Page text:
A Strange Story. A YOUNG GIRL. CALLED FROM EARTH BY HER DEAD LOVER. Miss Athalia Gilbert, was 16 years old at the time of her death, and appears to have ,been possessed of one of those warm, loving. bright and even-tempered dispositions which endear the owner to every one with whom she comes in contact. Though so young, she took a busy part in all church duties, and in improvement associations and in the Sunday school her name always had a prominent place. Some three or.four years ago she formed an intimacy with a young man named John Cunliffe, the son of a neighbor, and, despite the tender years of both,' they became strongly attached to each other, and provoked no end of comment at their old fashioned devotion and steadfast affection fdr;oiie eanother;. This; state of affairs con tinued until the girl was 15 years old, when the association was rudely broken by the death of young Cunliffe. He lost his life from the kick of a horse about- a year ago. When the intelligence -was broug...
Johnny Hi-Hi and Fanny Foo-Foo. [Newspaper Article] — Queenscliff Sentinel, Drysdale, Portarlington & Sorrento Advertiser — 12 March 1887
Johnny Hi-Hi and Fanny Foo-Foo. Fanny Foo-Foo was a Japanese girl, A child of the great Tycoon ; She wore her head bald,-and her clothes were " made , Half petticoat, half pantaloon.; - Her facew:as the color of lemon peel, ? And the shape of a table spoon. i A handsomie youngchap;was Johiy Hi-Hi, And he ;wore paper-muslin clothes ; His glossy black hair on the top of his head In the shape of a shoe-brush rose; His eyes slanted downwards, as if some chap-. Had savagely pulled his inose. -Fanny Foo-Foo loved Johnny Hi-Hi, - And when in the usual style He popped, she blushed such a deep orange tinge , You'd have thought she'd too much bile, If it hadn't been for her slant-eyed glance And her charming wide-mouthed smile.; And oft in the,bliss of their new-born love, Did these little Pagans stray All around in spots, enjoying themselves In a strictly Japanese way; She howling a song to a one-string lute; " On which she thought she could play. Often he'd climb to a high ladder's top.' An...
For Her Sake. [Newspaper Article] — Queenscliff Sentinel, Drysdale, Portarlington & Sorrento Advertiser — 12 March 1887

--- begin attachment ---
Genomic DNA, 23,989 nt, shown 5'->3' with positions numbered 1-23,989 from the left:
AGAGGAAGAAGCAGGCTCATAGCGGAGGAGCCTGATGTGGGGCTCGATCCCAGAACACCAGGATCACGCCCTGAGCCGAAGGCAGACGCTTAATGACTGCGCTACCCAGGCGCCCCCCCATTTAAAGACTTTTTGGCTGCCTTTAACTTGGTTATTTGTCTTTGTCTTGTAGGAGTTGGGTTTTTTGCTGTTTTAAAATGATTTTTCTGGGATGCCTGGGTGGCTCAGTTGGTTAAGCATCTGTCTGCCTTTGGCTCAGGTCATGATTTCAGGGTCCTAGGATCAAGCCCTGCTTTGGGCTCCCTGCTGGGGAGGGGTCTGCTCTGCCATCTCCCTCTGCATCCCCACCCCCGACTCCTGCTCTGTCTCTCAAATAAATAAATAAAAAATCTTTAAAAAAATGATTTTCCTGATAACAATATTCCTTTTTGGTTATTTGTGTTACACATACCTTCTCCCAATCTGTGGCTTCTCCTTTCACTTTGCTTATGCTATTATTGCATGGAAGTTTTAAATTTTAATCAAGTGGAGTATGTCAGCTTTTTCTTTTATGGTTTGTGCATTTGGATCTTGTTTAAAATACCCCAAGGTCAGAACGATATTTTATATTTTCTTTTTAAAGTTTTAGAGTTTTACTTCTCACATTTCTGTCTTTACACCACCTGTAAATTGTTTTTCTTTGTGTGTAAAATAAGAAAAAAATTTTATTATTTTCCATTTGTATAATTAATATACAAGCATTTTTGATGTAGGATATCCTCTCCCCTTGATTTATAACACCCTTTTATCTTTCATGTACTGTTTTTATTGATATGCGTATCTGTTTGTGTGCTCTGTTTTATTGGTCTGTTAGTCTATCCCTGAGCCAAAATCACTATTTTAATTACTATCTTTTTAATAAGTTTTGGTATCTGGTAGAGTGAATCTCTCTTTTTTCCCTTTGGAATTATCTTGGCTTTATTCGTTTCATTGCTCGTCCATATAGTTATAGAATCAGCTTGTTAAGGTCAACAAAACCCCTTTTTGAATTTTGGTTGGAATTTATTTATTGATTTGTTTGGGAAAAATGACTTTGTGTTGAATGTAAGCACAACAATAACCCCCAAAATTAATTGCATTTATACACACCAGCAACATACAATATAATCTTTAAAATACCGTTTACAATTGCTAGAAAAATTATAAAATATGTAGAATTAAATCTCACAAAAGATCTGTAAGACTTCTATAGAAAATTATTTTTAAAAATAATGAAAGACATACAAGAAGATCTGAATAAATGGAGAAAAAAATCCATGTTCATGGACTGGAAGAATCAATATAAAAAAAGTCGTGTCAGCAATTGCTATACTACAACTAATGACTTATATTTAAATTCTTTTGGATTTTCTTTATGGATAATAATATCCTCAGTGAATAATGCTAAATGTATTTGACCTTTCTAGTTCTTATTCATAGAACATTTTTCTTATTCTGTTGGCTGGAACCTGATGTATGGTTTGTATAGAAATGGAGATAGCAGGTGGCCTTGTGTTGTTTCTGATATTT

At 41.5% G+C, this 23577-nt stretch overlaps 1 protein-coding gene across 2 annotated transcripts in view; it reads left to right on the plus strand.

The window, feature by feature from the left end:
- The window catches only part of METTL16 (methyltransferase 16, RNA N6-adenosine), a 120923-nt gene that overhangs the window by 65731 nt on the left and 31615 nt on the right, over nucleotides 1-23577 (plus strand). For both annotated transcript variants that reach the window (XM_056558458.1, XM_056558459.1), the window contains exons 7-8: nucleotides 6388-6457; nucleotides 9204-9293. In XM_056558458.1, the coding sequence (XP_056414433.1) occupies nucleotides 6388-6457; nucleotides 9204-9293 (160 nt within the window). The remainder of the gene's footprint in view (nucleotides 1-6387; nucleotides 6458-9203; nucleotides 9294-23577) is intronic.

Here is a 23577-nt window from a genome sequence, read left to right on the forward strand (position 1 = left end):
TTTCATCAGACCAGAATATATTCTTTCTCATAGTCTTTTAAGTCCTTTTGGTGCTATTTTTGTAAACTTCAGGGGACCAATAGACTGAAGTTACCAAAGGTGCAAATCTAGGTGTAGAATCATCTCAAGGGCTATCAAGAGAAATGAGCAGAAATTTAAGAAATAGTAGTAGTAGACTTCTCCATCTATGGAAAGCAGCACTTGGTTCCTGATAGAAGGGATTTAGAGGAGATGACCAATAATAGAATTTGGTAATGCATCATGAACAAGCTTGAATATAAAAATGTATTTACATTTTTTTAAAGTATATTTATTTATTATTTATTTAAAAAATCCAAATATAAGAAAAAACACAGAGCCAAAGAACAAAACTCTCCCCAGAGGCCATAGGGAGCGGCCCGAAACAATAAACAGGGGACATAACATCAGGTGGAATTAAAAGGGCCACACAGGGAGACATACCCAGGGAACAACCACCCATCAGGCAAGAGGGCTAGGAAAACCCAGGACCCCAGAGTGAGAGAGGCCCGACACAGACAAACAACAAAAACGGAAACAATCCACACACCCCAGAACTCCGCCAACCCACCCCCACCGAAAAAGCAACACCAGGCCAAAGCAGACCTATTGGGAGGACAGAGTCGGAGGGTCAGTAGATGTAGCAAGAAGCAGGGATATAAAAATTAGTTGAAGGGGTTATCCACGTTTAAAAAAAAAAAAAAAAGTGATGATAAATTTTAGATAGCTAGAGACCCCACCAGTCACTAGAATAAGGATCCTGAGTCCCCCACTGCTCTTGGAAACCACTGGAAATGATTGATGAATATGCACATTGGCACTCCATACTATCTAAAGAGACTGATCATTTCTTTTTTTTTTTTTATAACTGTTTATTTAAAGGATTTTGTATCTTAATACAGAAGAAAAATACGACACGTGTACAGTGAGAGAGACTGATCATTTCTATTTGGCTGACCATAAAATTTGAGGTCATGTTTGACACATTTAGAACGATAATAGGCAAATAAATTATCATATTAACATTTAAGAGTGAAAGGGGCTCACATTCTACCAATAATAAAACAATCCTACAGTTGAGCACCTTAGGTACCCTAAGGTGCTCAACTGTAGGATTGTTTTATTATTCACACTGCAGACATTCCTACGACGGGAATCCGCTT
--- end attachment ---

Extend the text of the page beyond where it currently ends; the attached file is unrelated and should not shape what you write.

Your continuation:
For Her Sake. .' Did father injure your feelings last night when he asked you out in:the hall "' asked a fair damsel of a shopman. i ".Yes," he replied, in bitter, revengefu tones, " but I can forgive him that, for your sake, dear." " Then you will come again ?" she asked hopefully and brightly. " Yes, love, I will come again." " When, Harry,:when" " " When your pa is in the cold, cold" ground, Annie.' " No sooner than that ?" she asked with tears in her eyes. "Well," he said, forgivingly, "for your sake I might be induced to attend. his funeral."
Napoleon's Attempt to Commit Suicide. [Newspaper Article] — Queenscliff Sentinel, Drysdale, Portarlington & Sorrento Advertiser — 12 March 1887
Napoleon's Attempt to Commit Suicide. At the period of'thedretidat fridm Moscow Nafpoleoni ha ?scuicred means to avoidlfalling. ahlive ith' t e hands 'ofhiscelnemies inc :cse of accident. I'. He hadj procured from his sur geon, Y ain,.a achtlt, which he wore round his ueck `during the time t:hat the danger laste'. Some said. this was§ opium;: others insisted that it :was, a preparation com pounded by the celebrated Cahanis, and the same with. which Condorcet,'the deputy, had destroyed himself. Whatever it was, Napoleon had preserved this sachet'in one of the .ecret drawers of atravellit!g dressing case, ,which he always took on his campaigns., That' night at Fontainebleau he. bethought: him that the nioment t.,: have. recoure 'to' this terrible expedient' had arrived. :One ocf his valets, whose bed was placed behind his half-opened door, had heard him rise and. seen'him stir something into a coffee cup,? drink it and lie down again. In a short time violent pains in the stomach and- ...
The Household. [Newspaper Article] — Queenscliff Sentinel, Drysdale, Portarlington & Sorrento Advertiser — 12 March 1887
CITRON LOAF CAKE.-One teacupful 1 ;ranulated sugar, one-fourth teacupful, but :er, two eggs, one-half teacupful sweetm?ilk, ne and one-half teacupfuls flour, two tea ipoonfuls baking powder, grated rind 'of one emon, one-half grated nutmeg, one-half teacupful citron; bake in a loaf. APRICOT CHEESE.--Apricot cheese is a 1elicacy. -;Thefruit ise. to be boiled down Sven more than for jam, so that it is very frm. Scrape or pare the fruit ; pour strong inger tea, on. thein until they become y el low. Funt a pound of sugar to a pound of rEit, adding a little lemon' juice for liveli less. EGG-PLANTS..- Egg-plants -should be sliced, salted and pressed between tfio diii ner plates the night before they are wanted for breakfast. Sprinkle with finely pow dered sage, and either " egg and crumb " or fry plainly the rather thick 'slices. Most people cook egg-plant until it has the taste of brown paper. GREEN JELLY FROM FOX GRAPES. Coddle the grapes in a tall stone jar, set in a kettle of water as...